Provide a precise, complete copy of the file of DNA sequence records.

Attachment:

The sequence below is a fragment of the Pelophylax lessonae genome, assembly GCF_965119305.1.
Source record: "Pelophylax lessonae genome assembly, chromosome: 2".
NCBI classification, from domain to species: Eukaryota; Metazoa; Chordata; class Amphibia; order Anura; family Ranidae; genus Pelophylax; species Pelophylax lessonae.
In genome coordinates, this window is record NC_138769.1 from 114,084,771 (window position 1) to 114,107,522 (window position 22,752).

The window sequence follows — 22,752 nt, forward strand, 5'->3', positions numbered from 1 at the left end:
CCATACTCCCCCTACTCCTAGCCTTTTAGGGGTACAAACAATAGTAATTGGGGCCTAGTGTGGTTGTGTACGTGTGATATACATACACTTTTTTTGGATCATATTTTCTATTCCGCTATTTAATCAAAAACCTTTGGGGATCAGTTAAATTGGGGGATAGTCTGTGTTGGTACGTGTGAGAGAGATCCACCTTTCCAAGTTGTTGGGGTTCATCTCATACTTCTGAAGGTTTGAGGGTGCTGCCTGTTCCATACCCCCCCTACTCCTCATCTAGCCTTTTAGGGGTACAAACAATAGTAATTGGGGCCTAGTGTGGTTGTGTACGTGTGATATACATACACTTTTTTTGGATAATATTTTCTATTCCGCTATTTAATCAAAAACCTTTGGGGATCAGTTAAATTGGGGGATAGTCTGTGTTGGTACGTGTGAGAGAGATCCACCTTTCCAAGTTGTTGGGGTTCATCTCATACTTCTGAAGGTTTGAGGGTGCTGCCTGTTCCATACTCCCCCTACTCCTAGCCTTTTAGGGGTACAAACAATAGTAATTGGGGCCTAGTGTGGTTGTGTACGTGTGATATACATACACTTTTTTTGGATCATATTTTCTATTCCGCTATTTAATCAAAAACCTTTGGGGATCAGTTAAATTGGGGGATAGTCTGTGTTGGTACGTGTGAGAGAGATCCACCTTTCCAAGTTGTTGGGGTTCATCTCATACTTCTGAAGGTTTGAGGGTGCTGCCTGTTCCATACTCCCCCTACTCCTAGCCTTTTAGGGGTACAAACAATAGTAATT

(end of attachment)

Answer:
The sequence below is a fragment of the Pelophylax lessonae genome, assembly GCF_965119305.1.
Source record: "Pelophylax lessonae genome assembly, chromosome: 2".
NCBI classification, from domain to species: Eukaryota; Metazoa; Chordata; class Amphibia; order Anura; family Ranidae; genus Pelophylax; species Pelophylax lessonae.
In genome coordinates, this window is record NC_138769.1 from 114,084,771 (window position 1) to 114,107,522 (window position 22,752).

The window sequence follows — 22,752 nt, forward strand, 5'->3', positions numbered from 1 at the left end:
CCATACTCCCCCTACTCCTAGCCTTTTAGGGGTACAAACAATAGTAATTGGGGCCTAGTGTGGTTGTGTACGTGTGATATACATACACTTTTTTTGGATCATATTTTCTATTCCGCTATTTAATCAAAAACCTTTGGGGATCAGTTAAATTGGGGGATAGTCTGTGTTGGTACGTGTGAGAGAGATCCACCTTTCCAAGTTGTTGGGGTTCATCTCATACTTCTGAAGGTTTGAGGGTGCTGCCTGTTCCATACCCCCCCTACTCCTCATCTAGCCTTTTAGGGGTACAAACAATAGTAATTGGGGCCTAGTGTGGTTGTGTACGTGTGATATACATACACTTTTTTTGGATAATATTTTCTATTCCGCTATTTAATCAAAAACCTTTGGGGATCAGTTAAATTGGGGGATAGTCTGTGTTGGTACGTGTGAGAGAGATCCACCTTTCCAAGTTGTTGGGGTTCATCTCATACTTCTGAAGGTTTGAGGGTGCTGCCTGTTCCATACTCCCCCTACTCCTAGCCTTTTAGGGGTACAAACAATAGTAATTGGGGCCTAGTGTGGTTGTGTACGTGTGATATACATACACTTTTTTTGGATCATATTTTCTATTCCGCTATTTAATCAAAAACCTTTGGGGATCAGTTAAATTGGGGGATAGTCTGTGTTGGTACGTGTGAGAGAGATCCACCTTTCCAAGTTGTTGGGGTTCATCTCATACTTCTGAAGGTTTGAGGGTGCTGCCTGTTCCATACTCCCCCTACTCCTAGCCTTTTAGGGGTACAAACAATAGTAATT